The explosiveness (impact pressure) of an explosive as the product of density, specific explosion pressure and detonation speed is determined with the Kast apparatus in which a copper cylinder is compressed.

Impact sensitivity , friction sensitivity and the steel case test are criteria for the sensitivity of an explosive to mechanical and thermal stress.

### Examples of the calculation

Calculation of the oxygen balance and the normal gas volume:

Tetranitromethane
${\ displaystyle CN_ {4} O_ {8} \ rightarrow CO_ {2} +2 \ N_ {2} +3 \ O_ {2}}$

In addition to one mole of carbon dioxide and two moles of nitrogen, three moles of oxygen are released during the detonation. The mass of oxygen (3 x 2 x 15.9994) divided by the total molar mass (196.03) gives a positive oxygen balance of 49.0%. The gas volume is 6 moles per mole or 30.6 moles / kg. Multiplied by the normal gas constant of 22.414 l / mole results in a total volume of 686 l / kg.

Ethylene glycol dinitrate
${\ displaystyle C_ {2} H_ {4} N_ {2} O_ {6} \ rightarrow 2CO_ {2} +2 \ H_ {2} O + N_ {2}}$

The detonation releases two moles of carbon dioxide, two moles of water vapor and one mole of nitrogen. Since oxygen is neither required nor released for complete oxidation, the oxygen balance is balanced and amounts to ± 0%. The gas volume is 5 moles per mole or 32.88 moles / kg. Multiplied by the normal gas constant of 22.414 l / mole results in a total volume of 737 l / kg.

In contrast, in the case of deflagration, the implementation is incomplete:

${\ displaystyle 3 \ C_ {2} H_ {4} N_ {2} O_ {6} \ rightarrow CO_ {2} +5 \ CO + 5 \ H_ {2} O + H_ {2} +6 \ NO}$

Instead of the 1020 kJ / mol in a detonation, only 293 kJ / mol are released.

Trinitrotoluene
${\ displaystyle 2 \ C_ {7} H_ {5} N_ {3} O_ {6} \ rightarrow 7 \ C + 7 \ CO + 5 \ H_ {2} O + 3 \ N_ {2}}$

The detonation releases 3 moles of nitrogen. Due to the higher affinity , the hydrogen is completely oxidized to water vapor. The remaining oxygen is only enough to oxidize 7 moles of carbon to carbon monoxide. There remain 7 moles of carbon, which are not included in the gas volume calculation as a solid. The mass of the oxygen required for complete oxidation (5.25 · 2 · 15.9994) divided by the total molar mass (227.13) results in a negative oxygen balance of 74.0%. The gas volume is 7.5 moles per mole or 33.02 moles / kg. Multiplied by the normal gas constant of 22.414 l / mole results in a total volume of 740 l / kg.

## use

For commercial and military use as explosives (eg. In the coal industry as a weather explosives , the construction of roads, tunnels, reservoirs, etc. as rock explosives), for geological purposes as seismic explosives than initiating explosives and detonating devices for triggering the detonation of less sensitive explosives, as propellants and projectiles for propelling projectiles, also as rocket propellants , also for the manufacture of pyrotechnic articles such as fireworks and the like.

## history

The first documented account of the use of explosives comes from China in 1232. Around the middle of the 13th century, Roger Bacon and Albertus Magnus reported about black powder-like mixtures. The rediscovery of gunpowder is attributed to the legendary monk Berthold Schwarz , it was first used in the 2nd half of the 13th century to shoot arrow-shaped projectiles from closed tubes. The history of explosives in the subsequent period is closely linked to the development of guns and cannons from the 14th century. Black powder remained the only propellant for firearms until well into the 19th century . The use of black powder for commercial purposes began around 1620 with explosions in quarries and ore mines. The age of technical progress in the field of explosives began with the discovery of nitrocellulose and nitroglycerin in the middle of the 19th century. Their safe handling was only learned from around 1885. Important inventions in this field come from Alfred Nobel . In the period that followed, further explosives based on nitroaromatic compounds were developed. After the Second World War , the particularly safe and inexpensive ANC explosives and the water-containing explosive sludge were invented in the USA . The latest developments in this area are emulsions of mineral oil in concentrated aqueous ammonium nitrate solution.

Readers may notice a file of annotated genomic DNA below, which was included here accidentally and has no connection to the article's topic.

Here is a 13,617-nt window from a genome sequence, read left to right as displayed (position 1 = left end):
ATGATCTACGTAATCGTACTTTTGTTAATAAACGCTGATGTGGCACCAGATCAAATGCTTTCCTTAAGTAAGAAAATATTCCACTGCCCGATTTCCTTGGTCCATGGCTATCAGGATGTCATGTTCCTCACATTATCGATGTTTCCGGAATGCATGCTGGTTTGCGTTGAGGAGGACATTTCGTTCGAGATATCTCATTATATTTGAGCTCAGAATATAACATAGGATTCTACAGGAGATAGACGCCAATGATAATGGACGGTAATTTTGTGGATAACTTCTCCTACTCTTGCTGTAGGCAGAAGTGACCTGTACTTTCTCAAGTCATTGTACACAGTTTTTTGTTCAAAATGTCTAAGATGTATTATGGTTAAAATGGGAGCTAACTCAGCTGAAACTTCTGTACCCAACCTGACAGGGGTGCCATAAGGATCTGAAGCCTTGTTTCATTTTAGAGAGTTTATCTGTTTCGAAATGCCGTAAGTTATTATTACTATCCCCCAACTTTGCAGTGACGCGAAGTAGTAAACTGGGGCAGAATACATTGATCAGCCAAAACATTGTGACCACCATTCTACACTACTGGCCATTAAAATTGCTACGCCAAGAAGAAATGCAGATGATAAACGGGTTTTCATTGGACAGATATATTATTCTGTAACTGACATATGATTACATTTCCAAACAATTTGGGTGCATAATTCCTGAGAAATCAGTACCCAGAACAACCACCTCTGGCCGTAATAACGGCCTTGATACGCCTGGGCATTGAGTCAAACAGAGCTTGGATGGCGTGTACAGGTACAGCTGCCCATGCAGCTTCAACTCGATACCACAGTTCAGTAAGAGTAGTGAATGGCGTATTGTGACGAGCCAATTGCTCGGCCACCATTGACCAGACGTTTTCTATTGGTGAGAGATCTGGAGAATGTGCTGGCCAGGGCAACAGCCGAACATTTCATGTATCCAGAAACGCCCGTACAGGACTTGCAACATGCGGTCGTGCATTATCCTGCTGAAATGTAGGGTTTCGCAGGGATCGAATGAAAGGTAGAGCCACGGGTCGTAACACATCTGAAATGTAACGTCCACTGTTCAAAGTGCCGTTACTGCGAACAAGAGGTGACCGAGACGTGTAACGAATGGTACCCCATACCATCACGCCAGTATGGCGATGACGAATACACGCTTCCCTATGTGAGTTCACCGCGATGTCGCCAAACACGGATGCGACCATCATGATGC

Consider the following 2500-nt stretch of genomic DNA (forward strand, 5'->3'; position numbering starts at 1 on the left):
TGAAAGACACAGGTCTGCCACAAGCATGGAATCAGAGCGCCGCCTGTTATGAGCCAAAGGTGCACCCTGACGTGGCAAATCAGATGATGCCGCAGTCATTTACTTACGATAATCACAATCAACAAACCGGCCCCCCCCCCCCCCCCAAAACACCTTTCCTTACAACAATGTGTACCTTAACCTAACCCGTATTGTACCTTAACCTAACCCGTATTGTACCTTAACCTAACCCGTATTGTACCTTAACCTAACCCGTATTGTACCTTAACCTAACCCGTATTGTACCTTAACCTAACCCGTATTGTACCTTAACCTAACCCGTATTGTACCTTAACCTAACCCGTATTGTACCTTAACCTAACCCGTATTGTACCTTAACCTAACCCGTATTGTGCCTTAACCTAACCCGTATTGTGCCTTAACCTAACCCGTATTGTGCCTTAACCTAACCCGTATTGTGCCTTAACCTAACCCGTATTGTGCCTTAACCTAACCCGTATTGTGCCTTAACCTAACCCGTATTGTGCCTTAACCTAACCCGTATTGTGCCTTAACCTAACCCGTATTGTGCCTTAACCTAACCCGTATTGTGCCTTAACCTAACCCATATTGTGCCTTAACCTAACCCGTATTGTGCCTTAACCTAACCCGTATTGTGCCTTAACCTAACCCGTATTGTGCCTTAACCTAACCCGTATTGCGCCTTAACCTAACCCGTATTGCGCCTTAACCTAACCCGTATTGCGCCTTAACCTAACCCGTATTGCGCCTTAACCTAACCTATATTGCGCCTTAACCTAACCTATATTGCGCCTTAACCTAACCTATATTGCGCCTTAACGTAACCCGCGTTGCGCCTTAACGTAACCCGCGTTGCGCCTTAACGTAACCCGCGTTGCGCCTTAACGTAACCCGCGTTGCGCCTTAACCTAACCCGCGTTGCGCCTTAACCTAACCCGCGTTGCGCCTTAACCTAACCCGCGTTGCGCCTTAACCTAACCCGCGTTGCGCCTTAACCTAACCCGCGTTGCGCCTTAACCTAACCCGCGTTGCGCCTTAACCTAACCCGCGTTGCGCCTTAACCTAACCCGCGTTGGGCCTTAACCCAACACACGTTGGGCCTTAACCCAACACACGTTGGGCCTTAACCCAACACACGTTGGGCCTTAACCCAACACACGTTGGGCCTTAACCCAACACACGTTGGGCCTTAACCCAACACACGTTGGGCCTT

## Legal norms

The handling and use of explosives is regulated by a number of legal regulations and ordinances:

## literature

• Josef Köhler, Rudolf Meyer, Axel Homburg: Explosivstoffe , Wiley-VCH, Weinheim 2008, ISBN 978-3-527-32009-7 .
• Jochen Gartz: From Greek fire to dynamite - a cultural history of explosives , Mittler, Hamburg 2007, ISBN 3-8132-0867-2 .
• Friedrich Trimborn: Explosivstofffabriken in Deutschland , Verlag Locher, Cologne 2002, 2nd edition, ISBN 3-930054-20-5 .
• Robert Matyas, Jiri Pachman: Primary Explosives . Springer, 2013, ISBN 978-3-642-28435-9 .
• SJ von Romocki: History of Explosives. Volume 1. History of explosives chemistry, blasting technology and torpedo use up to the beginning of the modern era, with an introduction by Max Jähns . Survival Press, (Berlin and) Radolfzell 1895, reprints Hildesheim 1976 and 1983, reprint 2003, ISBN 3-8330-0702-8 .
• SJ von Romocki: History of Explosives. Volume 2. The fumed powders in their development up to the present. Survival Press, Radolfzell 1896, Reprint 2004, ISBN 3-937933-00-X .